Stumping John McCain

Tyler LePard

Last Friday, reporters managed to stump 2008 presidential hopeful John McCain. What tough topic caused the senator to pause awkwardly and stumble for an answer? Iraq? No ... Poverty? Try again ... Healthcare? Getting closer ... Contraception? Bingo! Specifically, whether contraceptives help stop the spread of HIV and should they be publicly funded.

Now, this should be a no-brainer. Honestly, anyone who has been through sex ed should know that condoms are highly effective in preventing HIV infection. Oh wait ... except that abstinence-only education gets tons of funding (while comprehensive sex ed gets none) and so it is prevalent in our nation's schools despite the fact that it doesn't teach kids medically accurate information, it doesn't teach them how to protect themselves from sexually transmitted infections and abstinence-only programs actually spread misinformation and religious dogma. Well, don't worry—McCain is also confused about his position on sexuality education. After a long pause, he decided that he thinks he supports the president's policy.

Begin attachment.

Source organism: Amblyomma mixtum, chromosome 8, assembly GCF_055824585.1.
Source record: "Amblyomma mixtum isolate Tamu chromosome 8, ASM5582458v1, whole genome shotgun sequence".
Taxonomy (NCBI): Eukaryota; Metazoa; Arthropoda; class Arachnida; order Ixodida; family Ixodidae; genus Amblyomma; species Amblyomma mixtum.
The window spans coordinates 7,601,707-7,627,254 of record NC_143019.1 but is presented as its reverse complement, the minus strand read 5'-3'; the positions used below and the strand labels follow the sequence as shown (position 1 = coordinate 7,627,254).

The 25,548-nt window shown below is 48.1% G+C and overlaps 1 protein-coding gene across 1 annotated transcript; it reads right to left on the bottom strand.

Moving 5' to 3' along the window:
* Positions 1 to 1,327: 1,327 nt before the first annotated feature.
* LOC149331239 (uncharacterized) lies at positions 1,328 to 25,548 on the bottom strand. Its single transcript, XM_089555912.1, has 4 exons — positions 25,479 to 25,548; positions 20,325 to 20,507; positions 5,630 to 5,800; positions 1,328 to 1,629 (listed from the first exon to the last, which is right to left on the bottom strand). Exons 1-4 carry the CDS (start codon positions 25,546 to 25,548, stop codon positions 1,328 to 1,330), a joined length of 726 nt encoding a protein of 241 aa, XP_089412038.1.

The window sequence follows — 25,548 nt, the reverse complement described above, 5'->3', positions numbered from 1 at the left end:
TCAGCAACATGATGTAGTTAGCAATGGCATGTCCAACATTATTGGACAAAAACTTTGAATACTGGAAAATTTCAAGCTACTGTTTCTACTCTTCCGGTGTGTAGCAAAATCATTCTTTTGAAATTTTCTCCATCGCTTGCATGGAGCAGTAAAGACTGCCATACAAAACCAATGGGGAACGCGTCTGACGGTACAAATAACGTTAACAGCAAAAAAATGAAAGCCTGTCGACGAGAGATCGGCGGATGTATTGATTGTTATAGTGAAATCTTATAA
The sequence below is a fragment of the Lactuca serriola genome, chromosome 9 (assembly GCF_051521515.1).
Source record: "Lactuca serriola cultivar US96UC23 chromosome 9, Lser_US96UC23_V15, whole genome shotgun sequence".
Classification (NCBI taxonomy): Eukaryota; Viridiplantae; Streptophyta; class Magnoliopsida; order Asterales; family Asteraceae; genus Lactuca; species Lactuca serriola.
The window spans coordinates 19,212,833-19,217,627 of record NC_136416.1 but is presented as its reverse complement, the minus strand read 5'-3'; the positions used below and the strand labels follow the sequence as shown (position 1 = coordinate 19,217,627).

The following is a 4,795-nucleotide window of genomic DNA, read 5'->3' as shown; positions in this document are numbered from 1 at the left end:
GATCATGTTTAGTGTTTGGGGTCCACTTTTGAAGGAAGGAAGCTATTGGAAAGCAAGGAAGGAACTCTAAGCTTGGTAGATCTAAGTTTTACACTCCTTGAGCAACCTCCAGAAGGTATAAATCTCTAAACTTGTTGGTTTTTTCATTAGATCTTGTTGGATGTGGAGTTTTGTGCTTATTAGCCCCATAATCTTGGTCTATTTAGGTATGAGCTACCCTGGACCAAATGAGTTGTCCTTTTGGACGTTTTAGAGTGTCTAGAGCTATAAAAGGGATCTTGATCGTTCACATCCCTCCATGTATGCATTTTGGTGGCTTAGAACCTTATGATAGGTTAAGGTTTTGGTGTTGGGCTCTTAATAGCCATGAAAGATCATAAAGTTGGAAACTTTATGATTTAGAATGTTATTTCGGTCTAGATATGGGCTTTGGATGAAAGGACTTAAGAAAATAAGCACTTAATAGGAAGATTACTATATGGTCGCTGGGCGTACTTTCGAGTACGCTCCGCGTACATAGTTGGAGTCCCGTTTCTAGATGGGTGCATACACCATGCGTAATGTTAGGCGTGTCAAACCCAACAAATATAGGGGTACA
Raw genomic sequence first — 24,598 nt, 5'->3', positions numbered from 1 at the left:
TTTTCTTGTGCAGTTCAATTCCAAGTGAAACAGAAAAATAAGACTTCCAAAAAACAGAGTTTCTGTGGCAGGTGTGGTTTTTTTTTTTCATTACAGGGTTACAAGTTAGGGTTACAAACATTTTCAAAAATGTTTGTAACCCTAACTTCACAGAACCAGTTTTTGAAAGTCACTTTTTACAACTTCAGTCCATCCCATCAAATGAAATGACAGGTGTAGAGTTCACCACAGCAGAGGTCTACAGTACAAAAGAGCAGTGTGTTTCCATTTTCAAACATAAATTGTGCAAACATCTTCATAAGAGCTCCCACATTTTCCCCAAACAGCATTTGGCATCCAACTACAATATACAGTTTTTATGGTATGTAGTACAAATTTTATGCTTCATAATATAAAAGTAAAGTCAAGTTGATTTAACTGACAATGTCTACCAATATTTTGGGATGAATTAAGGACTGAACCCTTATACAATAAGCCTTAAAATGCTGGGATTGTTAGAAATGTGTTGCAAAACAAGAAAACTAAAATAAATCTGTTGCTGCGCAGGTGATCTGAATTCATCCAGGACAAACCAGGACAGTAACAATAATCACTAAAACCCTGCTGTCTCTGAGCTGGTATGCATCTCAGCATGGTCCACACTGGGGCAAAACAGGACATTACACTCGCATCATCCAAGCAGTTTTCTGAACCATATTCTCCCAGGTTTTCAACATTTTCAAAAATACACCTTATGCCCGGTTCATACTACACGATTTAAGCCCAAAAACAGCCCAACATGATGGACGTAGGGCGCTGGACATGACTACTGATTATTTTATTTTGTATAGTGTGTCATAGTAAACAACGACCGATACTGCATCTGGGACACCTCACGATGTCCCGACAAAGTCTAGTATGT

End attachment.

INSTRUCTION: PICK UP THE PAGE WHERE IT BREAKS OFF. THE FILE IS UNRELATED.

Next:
Last Friday, reporters managed to stump 2008 presidential hopeful John McCain. What tough topic caused the senator to pause awkwardly and stumble for an answer? Iraq? No … Poverty? Try again … Healthcare? Getting closer … Contraception? Bingo! Specifically, whether contraceptives help stop the spread of HIV and should they be publicly funded.